Lockdown Cinema #3 – Jaws (1975)

Reel DMC
Reel DMC
Lockdown Cinema #3 - Jaws (1975)

The third in an ongoing series of film conversations where I track my daughter’s reaction after she’s been introduced to one of my favorite movies.

What’s the movie about?

Frustrated with municipal bureaucracy, the police chief of a small island community charters a boat for a brief sport fishing adventure.  Hilarity ensues.

Why did I pull this particular movie out of the cabinet?

Because it’s one of the greatest films ever made.  My real disappointment was not showing this to my daughter when she was in the 6-9 age range, when it’s impactful enough to make you stay on the beach building sandcastles instead of boogie boarding……for 1-2 years tops.  Being scared out of the water is a rite of passage for any child.

What did I think of the movie upon revisiting it?

It’s okay……as far as blockbuster masterpieces go. 

It’s also a fairly decent sophomore effort from a young director named “Steven Spielberg,” I’ll have to check out his other films.  He might be going places. 

Why do I like it?

Film historians have already written volumes on the greatness of Jaws, so I’ll just mention a few reasons why I personally love this movie:

The thee leads have great chemistry, but Robert Shaw’s performance as Quint is incredible – the intensity with which he delivers the Indianapolis speech instantly makes it one of the greatest film monologues of all time.  His subtler moments are just as captivating, watching him tense up upon seeing the first click of the fishing reel feels hypnotic; Brody may be the final hero but Quint’s mania keeps the viewer off balance, he’s simultaneously threatening, focused, and even compassionate (as when he expresses concern for Hooper’s hands when he’s holding the barrel lines).  It’s insane Shaw wasn’t even nominated for an Academy Award.

It’s fun to watch early Spielberg-isms when they appear in the film – the quiet family moment with Roy Scheider folding his hands at the table, the “oner” shots with the camera lingering on a single long take, and of course the epic John Williams score.  The ominous main title is one of the most instantly recognizable pieces of music ever created, but personally I love the Barrel Chase (which has also been listed as The Great Chase, or The Great Shark Chase on more recent versions of the soundtrack).  It’s an amazing piece of music; slow building tension explodes into high adventure, and then ends on a whimsical note – the barrel chase includes my favorite scene in the film, watching the boat swing around with Quint on the prow as the music swells dramatically gives me goosebumps every time I watch it.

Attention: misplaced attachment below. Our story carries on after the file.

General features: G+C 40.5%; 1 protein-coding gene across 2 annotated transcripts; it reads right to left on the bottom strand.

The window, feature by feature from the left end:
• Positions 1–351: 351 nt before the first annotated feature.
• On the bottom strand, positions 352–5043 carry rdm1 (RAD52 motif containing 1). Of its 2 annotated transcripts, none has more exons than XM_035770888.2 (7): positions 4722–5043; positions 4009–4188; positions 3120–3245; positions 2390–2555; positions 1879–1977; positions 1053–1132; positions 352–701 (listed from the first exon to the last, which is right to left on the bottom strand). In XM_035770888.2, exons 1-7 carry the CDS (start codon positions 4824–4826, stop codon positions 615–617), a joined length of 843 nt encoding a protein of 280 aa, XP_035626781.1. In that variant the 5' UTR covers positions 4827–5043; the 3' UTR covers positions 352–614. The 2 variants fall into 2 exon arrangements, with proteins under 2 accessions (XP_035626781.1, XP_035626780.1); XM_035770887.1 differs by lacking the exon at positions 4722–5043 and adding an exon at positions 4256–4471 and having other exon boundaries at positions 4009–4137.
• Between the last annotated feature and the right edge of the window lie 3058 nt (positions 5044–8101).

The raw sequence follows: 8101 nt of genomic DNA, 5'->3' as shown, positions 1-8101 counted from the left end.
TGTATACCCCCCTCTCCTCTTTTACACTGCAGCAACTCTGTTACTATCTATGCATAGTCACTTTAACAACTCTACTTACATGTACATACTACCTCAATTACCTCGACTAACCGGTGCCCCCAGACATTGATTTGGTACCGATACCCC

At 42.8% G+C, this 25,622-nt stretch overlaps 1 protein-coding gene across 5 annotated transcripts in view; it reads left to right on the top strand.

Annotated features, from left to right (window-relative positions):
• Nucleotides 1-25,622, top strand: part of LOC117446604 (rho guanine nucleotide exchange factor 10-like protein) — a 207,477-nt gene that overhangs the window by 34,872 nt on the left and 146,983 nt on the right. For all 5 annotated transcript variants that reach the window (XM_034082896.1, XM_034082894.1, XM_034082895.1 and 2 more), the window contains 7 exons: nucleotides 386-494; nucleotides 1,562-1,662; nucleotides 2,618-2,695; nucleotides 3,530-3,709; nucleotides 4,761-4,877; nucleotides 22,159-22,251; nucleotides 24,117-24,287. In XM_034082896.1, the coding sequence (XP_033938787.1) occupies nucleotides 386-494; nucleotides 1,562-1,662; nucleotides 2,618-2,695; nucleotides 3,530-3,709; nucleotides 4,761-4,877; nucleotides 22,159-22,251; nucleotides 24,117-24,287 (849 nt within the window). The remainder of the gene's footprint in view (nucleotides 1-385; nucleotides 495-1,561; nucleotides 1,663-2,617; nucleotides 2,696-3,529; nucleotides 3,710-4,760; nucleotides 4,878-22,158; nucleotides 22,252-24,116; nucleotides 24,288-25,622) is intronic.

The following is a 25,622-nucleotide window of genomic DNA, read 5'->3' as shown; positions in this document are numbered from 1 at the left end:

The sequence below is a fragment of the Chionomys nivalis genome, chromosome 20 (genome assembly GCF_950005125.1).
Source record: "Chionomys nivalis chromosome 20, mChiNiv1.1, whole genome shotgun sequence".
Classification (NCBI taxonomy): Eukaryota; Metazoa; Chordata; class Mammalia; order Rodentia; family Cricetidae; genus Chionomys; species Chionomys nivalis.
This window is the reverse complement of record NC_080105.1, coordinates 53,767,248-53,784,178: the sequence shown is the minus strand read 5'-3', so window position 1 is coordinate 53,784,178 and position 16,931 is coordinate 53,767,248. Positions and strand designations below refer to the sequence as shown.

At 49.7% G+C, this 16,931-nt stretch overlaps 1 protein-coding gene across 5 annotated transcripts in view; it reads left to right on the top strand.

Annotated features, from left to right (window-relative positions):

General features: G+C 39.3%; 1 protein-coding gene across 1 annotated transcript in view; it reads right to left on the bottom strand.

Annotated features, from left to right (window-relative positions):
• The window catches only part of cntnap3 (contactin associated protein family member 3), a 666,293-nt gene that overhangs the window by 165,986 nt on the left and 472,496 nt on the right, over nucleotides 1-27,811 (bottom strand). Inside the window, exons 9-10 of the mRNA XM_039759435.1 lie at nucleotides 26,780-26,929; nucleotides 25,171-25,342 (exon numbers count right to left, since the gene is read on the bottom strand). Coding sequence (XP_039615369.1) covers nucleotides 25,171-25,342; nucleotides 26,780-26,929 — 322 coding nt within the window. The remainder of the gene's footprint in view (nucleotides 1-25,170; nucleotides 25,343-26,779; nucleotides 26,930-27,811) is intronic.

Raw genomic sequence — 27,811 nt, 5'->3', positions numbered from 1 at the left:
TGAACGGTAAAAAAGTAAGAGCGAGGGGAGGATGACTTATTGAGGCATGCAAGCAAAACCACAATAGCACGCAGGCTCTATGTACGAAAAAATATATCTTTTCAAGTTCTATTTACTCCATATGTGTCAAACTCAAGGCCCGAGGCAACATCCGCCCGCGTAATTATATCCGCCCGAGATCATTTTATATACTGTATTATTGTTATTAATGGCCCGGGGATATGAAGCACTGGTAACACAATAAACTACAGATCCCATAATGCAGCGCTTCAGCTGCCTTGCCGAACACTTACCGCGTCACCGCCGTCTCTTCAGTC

The practical effects are impressive and hold up amazingly well.  The very first clear shot of the shark is terrifying, probably the scariest shot in the film:

Watching the white color materialize out of the dark water made me think of Michael Myers coming up behind Laurie Strode in Halloween:

Other effects shots are equally impressive – the shark rolling over during the raft attack, or watching the fin spin through the red blood after the shark is blown up look great.

Upon rewatch, what didn’t work for me?

The Mayor’s wardrobe.  I understand he’s pro watersports due to those lucrative tourist dollars, but his nautical themed suit is a bit much:

The only genuine criticism I’ve ever had with the film is when they use real footage during the shark-cage sequence – the scale is off and the look of the shark is inconsistent with their mechanical version (aka “Bruce”).  I know it’s coming, but it still takes me out of the film for a few seconds.

Anything else I’d like to add?

Roy Scheider deserves a spot in the improv hall of fame for “you’re gonna’ need a bigger boat.”

The shooting star in the film was a naturally occurring phenomenon, I thought I knew this to be the case, but I had to look it up again after this recent viewing.

Shaw and Dreyfuss did not get along during filming, and Shaw apparently tormented Dreyfuss quite a bit – I think the animosity enhances their performances and gives me new appreciation for Hooper’s childish mocking of Quint.

Am I still happy I chose this to share with my daughter?

Definitely, I just did it too late. I missed the window for true long lasting psychological damage (but I still have The Thing and Halloween in my toolbox).

1 Comment

  1. Vicki & Jim Harris

    Once again, a great review. Dave, you laughed now, but you didn’t always! We are so glad Mia didn’t see it when she was little. Not nice parenting.

    It was such a fun movie. Everyone screamed and jumped. We remember people leaving the theater.

    Can’t wait for the next review.

    M & D

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